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Jet had turned toward Washington

Authorities aren't sure what its final destination would have been had it not crashed in Pennsylvania.

©Washington Post,
published September 12, 2001

A graphical look at the four doomed flights

The San Francisco-bound United Airlines passenger jet that crashed in western Pennsylvania shortly after 10 a.m. Tuesday had been diverted from its planned flight path and was heading in the general direction of Washington when it plunged to earth, killing all 45 persons aboard, eyewitnesses said.

[AP photo]
Emergency workers investigate Tuesday's crash near Shanksville, Pa. All 45 people aboard were killed.
Rep. James Moran, D-Va., told reporters after a briefing from the U.S. Capitol police that the plane might have been bound for Camp David, the presidential retreat in Thurmont, Md., or for the capital itself. The crash site of United Flight 93 is 85 miles northwest of Camp David.

Eyewitnesses said the plane, a Boeing 757-200 loaded with more than 11,000 gallons of fuel for the six-hour flight from Newark, N.J., to the West Coast, flew low and then suddenly fell from the sky, producing a huge fireball and a 10-by-20-foot crater in a field near Stony Creek Township, some 80 miles southeast of Pittsburgh.

"When it decided to drop, it dropped all of a sudden, like a stone," said Tom Fritz, 63. Fritz was sitting on his porch on Lambertsville Road, about a quarter mile from the crash site, when he heard a sound that "wasn't quite right" and looked up in the sky.

"It was sort of whistling," he said. "It was going so fast that you couldn't even make out what color it was."

The explosion unleashed a firestorm lasting five or 10 minutes and reaching several hundred yards into the sky, said Joe Wilt, 63, who lives a quarter mile from the crash site.

"The first thing I thought it was was a missile," Wilt said. The impact shattered windows in his basement and knocked a shelf full of household objects from the wall to the floor.

Westmoreland County emergency dispatchers received a last-ditch 911 cell phone call from a passenger at 9:58 a.m., just minutes before the crash. Dispatch supervisor Glenn Cramer told the Associated Press that the call came from a passenger who had locked himself inside one of the plane's restrooms. "We are being hijacked; we are being hijacked," Cramer quoted the caller from a transcript of the call.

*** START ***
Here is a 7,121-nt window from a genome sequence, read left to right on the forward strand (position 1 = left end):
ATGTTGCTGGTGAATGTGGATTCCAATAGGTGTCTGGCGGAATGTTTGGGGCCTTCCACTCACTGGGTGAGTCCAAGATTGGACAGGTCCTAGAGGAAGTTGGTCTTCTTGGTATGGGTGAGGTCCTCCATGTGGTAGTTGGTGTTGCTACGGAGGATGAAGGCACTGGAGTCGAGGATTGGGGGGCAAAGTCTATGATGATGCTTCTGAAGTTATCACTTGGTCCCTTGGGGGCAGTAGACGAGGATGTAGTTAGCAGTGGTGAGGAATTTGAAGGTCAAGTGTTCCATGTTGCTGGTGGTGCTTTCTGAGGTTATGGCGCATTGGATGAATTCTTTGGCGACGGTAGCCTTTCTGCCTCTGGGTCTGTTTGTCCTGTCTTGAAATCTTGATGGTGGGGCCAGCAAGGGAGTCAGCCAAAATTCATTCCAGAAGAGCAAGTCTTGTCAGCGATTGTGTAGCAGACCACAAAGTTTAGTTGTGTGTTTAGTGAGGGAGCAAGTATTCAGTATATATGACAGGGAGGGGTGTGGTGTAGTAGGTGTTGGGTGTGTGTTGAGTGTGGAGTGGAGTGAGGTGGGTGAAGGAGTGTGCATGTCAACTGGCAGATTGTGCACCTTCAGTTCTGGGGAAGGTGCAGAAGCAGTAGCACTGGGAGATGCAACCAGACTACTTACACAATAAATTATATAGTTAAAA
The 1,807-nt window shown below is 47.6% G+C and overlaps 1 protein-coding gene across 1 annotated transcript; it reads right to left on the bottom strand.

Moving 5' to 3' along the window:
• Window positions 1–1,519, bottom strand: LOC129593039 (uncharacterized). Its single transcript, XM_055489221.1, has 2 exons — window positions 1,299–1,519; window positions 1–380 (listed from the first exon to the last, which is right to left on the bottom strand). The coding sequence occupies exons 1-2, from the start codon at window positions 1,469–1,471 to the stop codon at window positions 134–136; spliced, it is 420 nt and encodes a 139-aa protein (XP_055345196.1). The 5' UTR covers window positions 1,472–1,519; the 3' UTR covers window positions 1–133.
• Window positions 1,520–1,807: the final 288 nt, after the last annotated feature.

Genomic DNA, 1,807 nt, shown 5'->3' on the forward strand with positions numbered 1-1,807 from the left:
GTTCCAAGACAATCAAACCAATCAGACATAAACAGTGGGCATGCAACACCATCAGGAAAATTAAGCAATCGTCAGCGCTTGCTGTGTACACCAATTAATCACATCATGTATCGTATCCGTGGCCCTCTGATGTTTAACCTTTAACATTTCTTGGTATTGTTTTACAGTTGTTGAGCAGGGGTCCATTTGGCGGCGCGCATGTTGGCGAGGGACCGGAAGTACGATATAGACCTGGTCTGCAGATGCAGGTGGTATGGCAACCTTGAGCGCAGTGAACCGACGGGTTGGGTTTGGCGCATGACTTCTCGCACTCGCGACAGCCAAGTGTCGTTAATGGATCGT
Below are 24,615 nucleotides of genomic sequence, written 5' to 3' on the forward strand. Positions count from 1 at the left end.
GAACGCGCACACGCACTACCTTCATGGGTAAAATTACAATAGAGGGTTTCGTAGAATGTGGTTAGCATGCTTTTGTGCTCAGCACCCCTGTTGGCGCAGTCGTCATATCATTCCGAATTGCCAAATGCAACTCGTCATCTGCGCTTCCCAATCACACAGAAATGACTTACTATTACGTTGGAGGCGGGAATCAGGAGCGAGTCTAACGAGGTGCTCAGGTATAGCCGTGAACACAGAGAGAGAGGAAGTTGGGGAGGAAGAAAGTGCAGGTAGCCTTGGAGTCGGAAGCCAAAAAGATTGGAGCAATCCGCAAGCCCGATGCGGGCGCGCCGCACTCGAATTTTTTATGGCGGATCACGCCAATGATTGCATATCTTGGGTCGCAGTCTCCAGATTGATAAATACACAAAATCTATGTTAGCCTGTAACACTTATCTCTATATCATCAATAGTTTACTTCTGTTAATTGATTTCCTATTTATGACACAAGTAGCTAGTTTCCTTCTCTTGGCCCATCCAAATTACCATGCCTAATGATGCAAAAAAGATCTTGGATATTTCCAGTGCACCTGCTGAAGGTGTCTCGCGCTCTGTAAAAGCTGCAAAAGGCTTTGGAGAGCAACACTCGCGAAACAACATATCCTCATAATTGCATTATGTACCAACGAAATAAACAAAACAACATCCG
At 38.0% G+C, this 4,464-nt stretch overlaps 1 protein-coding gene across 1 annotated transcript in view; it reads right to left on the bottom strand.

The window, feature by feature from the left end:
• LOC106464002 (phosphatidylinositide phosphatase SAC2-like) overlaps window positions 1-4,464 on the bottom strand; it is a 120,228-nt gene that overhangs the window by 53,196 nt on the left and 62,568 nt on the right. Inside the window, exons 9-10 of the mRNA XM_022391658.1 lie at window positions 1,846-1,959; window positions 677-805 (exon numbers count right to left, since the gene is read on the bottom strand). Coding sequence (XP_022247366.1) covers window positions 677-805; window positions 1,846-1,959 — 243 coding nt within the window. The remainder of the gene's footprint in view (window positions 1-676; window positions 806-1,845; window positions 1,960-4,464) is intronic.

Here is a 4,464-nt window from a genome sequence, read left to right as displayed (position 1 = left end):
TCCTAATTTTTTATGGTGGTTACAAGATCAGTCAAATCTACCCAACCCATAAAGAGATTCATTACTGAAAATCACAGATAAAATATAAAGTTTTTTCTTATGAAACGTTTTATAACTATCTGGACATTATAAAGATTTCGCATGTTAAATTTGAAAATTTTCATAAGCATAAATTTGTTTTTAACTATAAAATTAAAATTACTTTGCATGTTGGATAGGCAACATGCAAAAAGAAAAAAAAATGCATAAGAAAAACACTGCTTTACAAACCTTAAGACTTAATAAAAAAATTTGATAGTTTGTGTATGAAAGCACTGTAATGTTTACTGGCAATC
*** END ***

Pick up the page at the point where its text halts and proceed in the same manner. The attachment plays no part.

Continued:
FBI agents quickly took possession of the tape of that 911 call, which constitutes the only public evidence so far of what was going on during the doomed plane's last moments. The FBI declined to provide any information about the tape's contents or the identity of the caller. At the crash site, FBI Special Agent Jeff Killeen said he was unaware whether there had been any communication from the pilot.

Some 20 FBI agents were at the scene and 30 more were to arrive Tuesday night, Killeen said. Authories late Tuesday recovered the plane's flight data and cockpit voice recorders, federal government sources said. They should help authorities reconstruct what went on in the cockpit during the flight.

The FBI and Pennsylvania State Police cordoned off a huge area surrounding the crash site and blocked off all roads leading there. They permitted only emergency vehicles and some members of the media to enter.

Nothing was visible on the ground except for bits of fabric and aluminum.

Normally, United 93 would have arrived at San Francisco International Airport at 11:14 a.m. Pacific time, after six hours and 14 minutes in the air. At the time of the crash, passengers should have been just finishing their breakfast.

The flight, with 38 passengers, five flight attendants and two pilots on board, was relatively empty; the plane's capacity is 182 passengers.

Liz Meagher, a spokeswoman for United Airlines, said the company had confirmed the names of all those who perished aboard the plane, but would not release them until relatives were notified.

The airline has already paid $25,000 to the family of each victim, Meagher said.

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